Wednesday, March 30, 2016
Andrew Hayashi (Virginia) presents The Effects of Refund Anticipation Loans on Tax Filing and Compliance at Toronto today as part of its James Hausman Tax Law and Policy Workshop Series:
The IRS has an uneasy relationship with the use of paid tax return preparers by low-income taxpayers. Preparers may improve filing and take-up of benefits like the earned income tax credit (EITC), but many preparers also profit from financial products sold in connection with tax preparation that have been viewed as exploitative. Can we have a market for low-income tax preparation without such products, and should we? I estimate the effects of regulation curtailing the market for refund anticipation loans (RALs) on a variety of outcomes, including demand for paid tax preparation, EITC take-up, and demand for other financial products, to explore the source of RAL demand and the relationship between RALs and tax compliance.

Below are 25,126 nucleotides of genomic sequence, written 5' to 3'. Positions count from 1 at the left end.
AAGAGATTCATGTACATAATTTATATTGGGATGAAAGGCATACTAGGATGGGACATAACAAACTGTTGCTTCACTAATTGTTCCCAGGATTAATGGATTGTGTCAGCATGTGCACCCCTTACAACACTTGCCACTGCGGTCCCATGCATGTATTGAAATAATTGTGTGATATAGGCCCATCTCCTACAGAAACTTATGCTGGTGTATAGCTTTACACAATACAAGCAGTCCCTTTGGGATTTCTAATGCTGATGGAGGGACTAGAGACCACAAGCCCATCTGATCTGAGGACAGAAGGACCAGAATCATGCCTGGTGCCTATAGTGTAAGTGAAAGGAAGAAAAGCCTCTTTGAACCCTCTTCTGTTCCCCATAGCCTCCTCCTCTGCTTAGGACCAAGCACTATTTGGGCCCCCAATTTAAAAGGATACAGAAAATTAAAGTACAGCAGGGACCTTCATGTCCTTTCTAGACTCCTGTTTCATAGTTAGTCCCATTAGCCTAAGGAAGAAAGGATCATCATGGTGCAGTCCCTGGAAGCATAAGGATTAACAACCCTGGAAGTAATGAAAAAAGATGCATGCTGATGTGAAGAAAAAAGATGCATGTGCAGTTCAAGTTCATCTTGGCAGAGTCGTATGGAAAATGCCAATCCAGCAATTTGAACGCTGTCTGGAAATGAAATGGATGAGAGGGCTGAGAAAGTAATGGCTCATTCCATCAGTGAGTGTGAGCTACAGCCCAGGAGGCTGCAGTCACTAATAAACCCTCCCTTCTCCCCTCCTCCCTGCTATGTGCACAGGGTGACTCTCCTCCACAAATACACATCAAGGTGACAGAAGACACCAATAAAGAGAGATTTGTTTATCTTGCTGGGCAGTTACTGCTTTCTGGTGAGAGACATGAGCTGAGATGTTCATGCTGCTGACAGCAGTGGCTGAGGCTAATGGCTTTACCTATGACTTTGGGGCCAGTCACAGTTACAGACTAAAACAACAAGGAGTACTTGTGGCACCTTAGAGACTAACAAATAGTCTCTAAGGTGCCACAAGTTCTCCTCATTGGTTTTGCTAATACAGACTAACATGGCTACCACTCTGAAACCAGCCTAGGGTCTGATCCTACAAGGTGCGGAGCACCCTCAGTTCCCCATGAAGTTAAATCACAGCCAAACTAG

Nearly eliminating RALs reduced both the use of paid tax preparers and EITC take-up, and increased demand for an alternative product, which suggests that lack of access to the payment system, not impatience, is the source of RAL demand.